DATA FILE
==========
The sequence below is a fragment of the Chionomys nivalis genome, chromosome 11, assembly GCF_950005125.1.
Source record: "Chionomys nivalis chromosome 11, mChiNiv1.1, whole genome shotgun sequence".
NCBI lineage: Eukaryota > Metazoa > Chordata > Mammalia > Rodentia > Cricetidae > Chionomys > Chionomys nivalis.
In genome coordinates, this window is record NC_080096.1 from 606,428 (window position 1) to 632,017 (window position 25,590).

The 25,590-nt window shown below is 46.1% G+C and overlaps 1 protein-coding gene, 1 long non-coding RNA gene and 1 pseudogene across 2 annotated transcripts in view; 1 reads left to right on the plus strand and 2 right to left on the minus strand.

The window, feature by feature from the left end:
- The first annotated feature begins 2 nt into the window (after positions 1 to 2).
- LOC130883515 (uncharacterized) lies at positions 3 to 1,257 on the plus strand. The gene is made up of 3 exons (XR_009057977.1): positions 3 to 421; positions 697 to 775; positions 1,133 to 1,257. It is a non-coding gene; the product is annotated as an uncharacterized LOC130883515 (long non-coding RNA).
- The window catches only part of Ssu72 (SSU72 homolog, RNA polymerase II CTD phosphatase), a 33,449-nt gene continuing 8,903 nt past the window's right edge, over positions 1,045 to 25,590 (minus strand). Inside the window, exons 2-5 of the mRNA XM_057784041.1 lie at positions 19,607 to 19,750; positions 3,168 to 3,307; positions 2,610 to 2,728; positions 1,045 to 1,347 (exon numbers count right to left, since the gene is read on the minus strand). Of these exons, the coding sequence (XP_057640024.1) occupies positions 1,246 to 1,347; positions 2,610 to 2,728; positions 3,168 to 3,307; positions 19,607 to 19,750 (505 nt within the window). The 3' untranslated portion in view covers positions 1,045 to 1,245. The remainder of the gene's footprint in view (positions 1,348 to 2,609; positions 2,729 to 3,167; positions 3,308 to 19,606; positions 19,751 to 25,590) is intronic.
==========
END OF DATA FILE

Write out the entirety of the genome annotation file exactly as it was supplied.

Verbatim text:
The sequence below is a fragment of the Chionomys nivalis genome, chromosome 11, assembly GCF_950005125.1.
Source record: "Chionomys nivalis chromosome 11, mChiNiv1.1, whole genome shotgun sequence".
NCBI lineage: Eukaryota > Metazoa > Chordata > Mammalia > Rodentia > Cricetidae > Chionomys > Chionomys nivalis.
In genome coordinates, this window is record NC_080096.1 from 606,428 (window position 1) to 632,017 (window position 25,590).

The 25,590-nt window shown below is 46.1% G+C and overlaps 1 protein-coding gene, 1 long non-coding RNA gene and 1 pseudogene across 2 annotated transcripts in view; 1 reads left to right on the plus strand and 2 right to left on the minus strand.

The window, feature by feature from the left end:
- The first annotated feature begins 2 nt into the window (after positions 1 to 2).
- LOC130883515 (uncharacterized) lies at positions 3 to 1,257 on the plus strand. The gene is made up of 3 exons (XR_009057977.1): positions 3 to 421; positions 697 to 775; positions 1,133 to 1,257. It is a non-coding gene; the product is annotated as an uncharacterized LOC130883515 (long non-coding RNA).
- The window catches only part of Ssu72 (SSU72 homolog, RNA polymerase II CTD phosphatase), a 33,449-nt gene continuing 8,903 nt past the window's right edge, over positions 1,045 to 25,590 (minus strand). Inside the window, exons 2-5 of the mRNA XM_057784041.1 lie at positions 19,607 to 19,750; positions 3,168 to 3,307; positions 2,610 to 2,728; positions 1,045 to 1,347 (exon numbers count right to left, since the gene is read on the minus strand). Of these exons, the coding sequence (XP_057640024.1) occupies positions 1,246 to 1,347; positions 2,610 to 2,728; positions 3,168 to 3,307; positions 19,607 to 19,750 (505 nt within the window). The 3' untranslated portion in view covers positions 1,045 to 1,245. The remainder of the gene's footprint in view (positions 1,348 to 2,609; positions 2,729 to 3,167; positions 3,308 to 19,606; positions 19,751 to 25,590) is intronic.